Moro out in Brazil (April 24, 2020)
Brazilian justice minister Sergio Moro quit this morning -- a move of huge political significance as Brazil's government battles a massive coronavirus epidemic and internal divisions over President Jair Bolsonaro. Moro's exit is a significant blow to Bolsonaro's administration.
Moro, a former judge who presided over the landmark Lava Jato corruption investigation, said he was stepping down in response to Bolsonaro removing one of the minister’s closest associates, Maurício Valeixo, from his job as head of the federal police. “I have to protect my biography and above all the commitment I took on … that we would stand firm against corruption, organized crime and violent crime,” said Moro.
Speculation has been rife as to why Bolsonaro would move against Valeixo, and some press reports indicate it could be related to the police investigation into the dissemination of fake news and promotion of anti-democracy protests and the potential involvement of one of Bolsonaro's sons, Carlos Bolsonaro.
But other sources indicate that Moro has been increasingly uncomfortable with Bolsonaro's handling of the coronavirus pandemic, including the ongoing rejection of social distancing measures and the ousting last week of a health minister who contradicted the president's laissez-faire messaging.
The New York Times made a coronavirus map of cases in Brazil, where, as of this morning, at least 3,313 people had died.
In Manaus, in Brazil's Amazonas state, the death rate has overwhelmed infrastructure and coffins are being buried in mass graves, reports EFE.
Positive pushes: NudgeRio, a department in Rio’s city hall that uses behavioral science to influence people’s decisions is deploying innovative strategies to urge people to stay home in the midst of the pandemic. The team is also involved in a project to combat growing domestic violence, a global problem exacerbated by lockdown situations, reports the Guardian.
"Immunity Passports" in Chile
Chile is experimenting with documents certifying people who have recovered from Covid-19, which would function as a sort of permit to resume normal life, on the assumption that holders have immunity from reinfection and contagion of others. The media has dubbed them "immunity passports," and there have been numerous references in the international press, though health officials prefer to refer to them as "Covid-19 Certificates" as the subject of immunity is still debated.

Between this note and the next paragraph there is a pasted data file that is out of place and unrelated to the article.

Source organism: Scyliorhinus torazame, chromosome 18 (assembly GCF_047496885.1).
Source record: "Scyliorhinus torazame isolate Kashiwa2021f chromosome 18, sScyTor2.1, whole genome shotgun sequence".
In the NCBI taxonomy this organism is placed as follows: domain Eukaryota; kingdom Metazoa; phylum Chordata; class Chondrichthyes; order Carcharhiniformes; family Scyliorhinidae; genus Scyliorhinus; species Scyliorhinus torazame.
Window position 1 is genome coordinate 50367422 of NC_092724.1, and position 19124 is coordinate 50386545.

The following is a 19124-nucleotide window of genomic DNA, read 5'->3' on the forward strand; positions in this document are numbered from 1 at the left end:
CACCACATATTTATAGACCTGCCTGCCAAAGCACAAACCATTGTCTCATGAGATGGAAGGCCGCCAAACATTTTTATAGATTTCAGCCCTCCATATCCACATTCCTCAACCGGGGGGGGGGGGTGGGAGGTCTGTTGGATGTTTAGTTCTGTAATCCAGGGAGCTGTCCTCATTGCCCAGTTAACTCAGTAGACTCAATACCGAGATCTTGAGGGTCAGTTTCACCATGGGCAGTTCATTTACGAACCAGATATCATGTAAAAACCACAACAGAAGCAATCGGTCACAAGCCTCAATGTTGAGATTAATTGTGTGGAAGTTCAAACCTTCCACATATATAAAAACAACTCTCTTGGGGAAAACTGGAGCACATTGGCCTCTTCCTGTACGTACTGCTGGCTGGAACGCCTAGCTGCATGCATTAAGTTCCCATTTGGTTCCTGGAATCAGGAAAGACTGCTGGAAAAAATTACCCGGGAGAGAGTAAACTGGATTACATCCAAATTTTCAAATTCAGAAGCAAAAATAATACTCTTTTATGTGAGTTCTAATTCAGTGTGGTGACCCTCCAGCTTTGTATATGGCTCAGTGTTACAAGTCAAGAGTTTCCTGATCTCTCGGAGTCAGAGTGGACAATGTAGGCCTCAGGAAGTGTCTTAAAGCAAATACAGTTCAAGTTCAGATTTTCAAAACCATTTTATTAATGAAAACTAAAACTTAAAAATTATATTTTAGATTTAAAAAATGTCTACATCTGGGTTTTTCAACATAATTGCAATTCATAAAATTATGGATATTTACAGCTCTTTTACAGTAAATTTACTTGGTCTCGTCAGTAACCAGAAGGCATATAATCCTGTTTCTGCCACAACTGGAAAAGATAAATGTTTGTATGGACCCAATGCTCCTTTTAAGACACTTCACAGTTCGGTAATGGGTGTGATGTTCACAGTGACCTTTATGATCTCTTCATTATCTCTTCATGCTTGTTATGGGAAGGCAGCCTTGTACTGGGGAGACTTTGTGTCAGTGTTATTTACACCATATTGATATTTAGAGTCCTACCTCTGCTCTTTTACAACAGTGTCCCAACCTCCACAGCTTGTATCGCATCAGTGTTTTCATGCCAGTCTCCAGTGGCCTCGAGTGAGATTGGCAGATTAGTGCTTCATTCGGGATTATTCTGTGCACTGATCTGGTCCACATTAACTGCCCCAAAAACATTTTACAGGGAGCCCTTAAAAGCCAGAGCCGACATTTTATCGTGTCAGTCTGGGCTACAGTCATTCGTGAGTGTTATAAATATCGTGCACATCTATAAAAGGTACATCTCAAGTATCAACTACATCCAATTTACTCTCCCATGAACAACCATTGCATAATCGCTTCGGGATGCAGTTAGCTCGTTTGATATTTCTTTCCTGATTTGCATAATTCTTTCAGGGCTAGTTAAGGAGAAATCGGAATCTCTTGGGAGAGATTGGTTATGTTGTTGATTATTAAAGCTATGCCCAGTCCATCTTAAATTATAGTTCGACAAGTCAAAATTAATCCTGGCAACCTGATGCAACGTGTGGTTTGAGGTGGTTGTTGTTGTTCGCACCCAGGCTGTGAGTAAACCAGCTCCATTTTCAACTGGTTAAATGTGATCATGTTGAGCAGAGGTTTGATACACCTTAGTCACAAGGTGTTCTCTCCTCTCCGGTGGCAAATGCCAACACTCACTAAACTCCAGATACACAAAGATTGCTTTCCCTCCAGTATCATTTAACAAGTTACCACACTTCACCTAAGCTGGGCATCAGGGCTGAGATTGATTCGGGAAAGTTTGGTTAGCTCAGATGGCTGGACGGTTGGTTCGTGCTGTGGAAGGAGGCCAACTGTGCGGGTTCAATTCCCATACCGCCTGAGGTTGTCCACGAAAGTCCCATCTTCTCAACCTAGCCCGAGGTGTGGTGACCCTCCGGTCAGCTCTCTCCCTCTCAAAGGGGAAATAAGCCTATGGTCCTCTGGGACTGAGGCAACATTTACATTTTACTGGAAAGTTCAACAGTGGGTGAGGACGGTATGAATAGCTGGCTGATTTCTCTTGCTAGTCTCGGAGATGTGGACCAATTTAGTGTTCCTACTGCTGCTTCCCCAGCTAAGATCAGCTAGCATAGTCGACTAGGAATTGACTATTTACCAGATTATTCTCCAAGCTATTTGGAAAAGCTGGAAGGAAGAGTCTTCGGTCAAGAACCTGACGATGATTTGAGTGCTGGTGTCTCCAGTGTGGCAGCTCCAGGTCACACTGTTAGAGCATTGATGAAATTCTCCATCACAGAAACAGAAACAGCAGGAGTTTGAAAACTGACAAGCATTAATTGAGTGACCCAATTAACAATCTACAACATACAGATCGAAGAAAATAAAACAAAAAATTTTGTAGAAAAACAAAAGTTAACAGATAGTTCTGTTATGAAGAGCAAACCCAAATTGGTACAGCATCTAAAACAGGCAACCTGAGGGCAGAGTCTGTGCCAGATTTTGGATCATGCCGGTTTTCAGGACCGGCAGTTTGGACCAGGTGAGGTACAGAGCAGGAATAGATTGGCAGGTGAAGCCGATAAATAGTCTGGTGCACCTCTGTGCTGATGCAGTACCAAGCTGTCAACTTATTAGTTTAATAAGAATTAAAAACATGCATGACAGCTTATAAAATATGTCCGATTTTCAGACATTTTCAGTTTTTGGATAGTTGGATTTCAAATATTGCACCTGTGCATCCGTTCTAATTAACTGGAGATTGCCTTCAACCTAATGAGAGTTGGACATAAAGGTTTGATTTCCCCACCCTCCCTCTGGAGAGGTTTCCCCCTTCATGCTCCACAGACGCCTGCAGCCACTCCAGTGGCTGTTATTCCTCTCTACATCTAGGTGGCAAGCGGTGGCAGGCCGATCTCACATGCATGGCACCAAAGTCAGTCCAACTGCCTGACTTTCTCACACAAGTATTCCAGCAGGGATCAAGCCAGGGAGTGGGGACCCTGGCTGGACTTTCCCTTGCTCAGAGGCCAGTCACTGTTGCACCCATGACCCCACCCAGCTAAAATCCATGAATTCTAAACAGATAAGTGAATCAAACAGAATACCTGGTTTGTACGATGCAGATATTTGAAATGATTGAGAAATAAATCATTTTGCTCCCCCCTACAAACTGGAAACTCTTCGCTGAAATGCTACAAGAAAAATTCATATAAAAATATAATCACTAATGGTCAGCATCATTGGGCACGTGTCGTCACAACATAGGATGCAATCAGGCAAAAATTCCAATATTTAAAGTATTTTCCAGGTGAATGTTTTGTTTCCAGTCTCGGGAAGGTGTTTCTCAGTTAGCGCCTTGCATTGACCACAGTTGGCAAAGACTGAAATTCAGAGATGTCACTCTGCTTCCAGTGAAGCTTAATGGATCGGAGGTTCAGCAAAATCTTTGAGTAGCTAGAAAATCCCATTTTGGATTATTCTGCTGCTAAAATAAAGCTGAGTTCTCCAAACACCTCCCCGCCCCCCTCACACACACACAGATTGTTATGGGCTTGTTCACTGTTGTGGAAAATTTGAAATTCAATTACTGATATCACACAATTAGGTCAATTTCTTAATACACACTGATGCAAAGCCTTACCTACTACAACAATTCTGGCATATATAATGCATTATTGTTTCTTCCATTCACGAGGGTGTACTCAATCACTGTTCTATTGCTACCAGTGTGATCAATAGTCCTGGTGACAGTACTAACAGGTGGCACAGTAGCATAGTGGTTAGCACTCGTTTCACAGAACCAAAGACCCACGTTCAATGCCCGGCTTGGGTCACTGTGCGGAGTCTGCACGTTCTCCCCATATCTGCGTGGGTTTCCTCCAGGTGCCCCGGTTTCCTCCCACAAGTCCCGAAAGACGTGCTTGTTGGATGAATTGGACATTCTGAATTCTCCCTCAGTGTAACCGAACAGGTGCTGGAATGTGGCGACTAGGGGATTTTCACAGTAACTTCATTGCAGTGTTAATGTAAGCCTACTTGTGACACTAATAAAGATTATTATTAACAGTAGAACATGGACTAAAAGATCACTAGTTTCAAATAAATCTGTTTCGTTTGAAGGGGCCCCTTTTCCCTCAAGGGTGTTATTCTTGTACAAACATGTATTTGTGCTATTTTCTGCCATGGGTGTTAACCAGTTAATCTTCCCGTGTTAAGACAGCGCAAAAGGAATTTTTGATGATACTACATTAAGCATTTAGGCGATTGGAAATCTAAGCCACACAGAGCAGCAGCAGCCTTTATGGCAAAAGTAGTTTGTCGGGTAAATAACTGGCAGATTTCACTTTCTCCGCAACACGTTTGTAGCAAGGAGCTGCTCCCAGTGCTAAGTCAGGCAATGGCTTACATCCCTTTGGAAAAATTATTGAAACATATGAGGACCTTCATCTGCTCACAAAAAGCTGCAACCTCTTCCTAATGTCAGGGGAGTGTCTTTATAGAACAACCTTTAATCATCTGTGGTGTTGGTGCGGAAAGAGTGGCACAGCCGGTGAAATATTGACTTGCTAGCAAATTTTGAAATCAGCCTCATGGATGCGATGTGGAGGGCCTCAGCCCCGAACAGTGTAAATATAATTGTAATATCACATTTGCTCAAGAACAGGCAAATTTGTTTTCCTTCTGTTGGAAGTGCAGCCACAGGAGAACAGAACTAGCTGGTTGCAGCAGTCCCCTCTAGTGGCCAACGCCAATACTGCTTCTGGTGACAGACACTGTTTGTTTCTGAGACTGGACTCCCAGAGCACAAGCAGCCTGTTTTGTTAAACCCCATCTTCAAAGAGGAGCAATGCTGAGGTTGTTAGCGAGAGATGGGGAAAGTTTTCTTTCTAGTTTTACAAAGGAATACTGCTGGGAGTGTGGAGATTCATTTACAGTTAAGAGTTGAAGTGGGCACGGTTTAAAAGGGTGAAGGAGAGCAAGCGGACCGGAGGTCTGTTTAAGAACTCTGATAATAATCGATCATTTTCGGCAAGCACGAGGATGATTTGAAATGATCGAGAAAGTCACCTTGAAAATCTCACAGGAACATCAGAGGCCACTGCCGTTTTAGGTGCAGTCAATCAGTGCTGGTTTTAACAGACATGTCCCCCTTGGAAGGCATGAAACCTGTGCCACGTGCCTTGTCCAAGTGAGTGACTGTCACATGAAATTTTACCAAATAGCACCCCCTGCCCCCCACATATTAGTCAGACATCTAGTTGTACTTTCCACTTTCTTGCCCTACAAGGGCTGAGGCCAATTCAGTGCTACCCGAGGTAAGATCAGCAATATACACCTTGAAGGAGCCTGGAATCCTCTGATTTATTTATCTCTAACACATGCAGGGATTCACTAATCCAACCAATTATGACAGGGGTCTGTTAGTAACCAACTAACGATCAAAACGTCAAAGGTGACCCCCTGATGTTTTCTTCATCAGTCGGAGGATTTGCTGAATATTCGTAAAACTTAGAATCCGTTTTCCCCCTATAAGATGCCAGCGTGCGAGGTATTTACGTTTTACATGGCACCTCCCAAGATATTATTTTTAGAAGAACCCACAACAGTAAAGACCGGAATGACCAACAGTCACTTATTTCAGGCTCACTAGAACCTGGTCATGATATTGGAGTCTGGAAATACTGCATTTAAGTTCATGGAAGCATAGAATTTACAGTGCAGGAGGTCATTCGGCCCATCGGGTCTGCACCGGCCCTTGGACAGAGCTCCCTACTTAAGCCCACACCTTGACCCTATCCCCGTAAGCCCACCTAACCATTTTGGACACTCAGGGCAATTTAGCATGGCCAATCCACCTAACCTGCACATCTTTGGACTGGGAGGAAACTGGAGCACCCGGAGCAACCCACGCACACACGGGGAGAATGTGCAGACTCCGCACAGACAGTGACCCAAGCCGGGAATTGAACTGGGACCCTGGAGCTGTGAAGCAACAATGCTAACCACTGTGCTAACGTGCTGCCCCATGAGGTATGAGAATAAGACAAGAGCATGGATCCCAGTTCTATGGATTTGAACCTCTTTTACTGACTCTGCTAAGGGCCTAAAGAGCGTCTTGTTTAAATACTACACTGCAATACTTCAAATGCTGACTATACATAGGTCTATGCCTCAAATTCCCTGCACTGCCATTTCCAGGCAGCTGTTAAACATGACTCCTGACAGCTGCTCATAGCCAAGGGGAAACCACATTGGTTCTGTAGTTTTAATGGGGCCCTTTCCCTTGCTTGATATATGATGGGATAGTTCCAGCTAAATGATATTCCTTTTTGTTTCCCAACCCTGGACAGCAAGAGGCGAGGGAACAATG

The Chilean government has technically referred to them as certificates of recovery, that would apparently be given to patients who have also completed a quarantine after the illness, and are presumed to have immunity from the novel coronavirus. Reports differ on the details of who would receive them, but El País cites health ministry official Paula Daza who said the first phase will focus on people with a confirmed Covid-19 diagnosis and a subsequent 14 day quarantine. Health Minister Jaime Mañalich told the World Health Organization, yesterday, that the document is for people with confirmed PCR (serum) tests, who had an infection and complied with the 14 day quarantine. (La Tercera)
Chilean press indicates that the rollout was delayed from this Monday due to security measures, and is expected imminently. ( La Tercera and La Nación) Reports in the international press that 5,000 of these will be handed out could be extrapolating from the official "recovered" statistic, which was 4.676 earlier this week (44.5 percent of the confirmed positives, 10.507).
Regardless, the plan is controversial among health experts, including the World Health Organization, which warns that there is no proof yet that people who have recovered from Covid-19 are actually immune, nor how long the immunity could be expected to last. Local scientists are concerned that economic concerns are trumping public health concerns, and question the assumption that the novel coronavirus acts like similar viruses, reports Publimetro. (This is obviously not an issue limited to Chile, check out this New York Times op-ed that does a deep-dive the issue and the partial acquisition of immunity in other coronaviruses.)
Another concern several experts have voiced is whether the freedom afforded by the pass, which aims at economic reactivation, would push people to purposely expose themselves to the novel coronavirus in order to be able to resume work. Experts also pointed to concerns over the accuracy of antibody tests, if those were to be used for the certificates. (BioBio)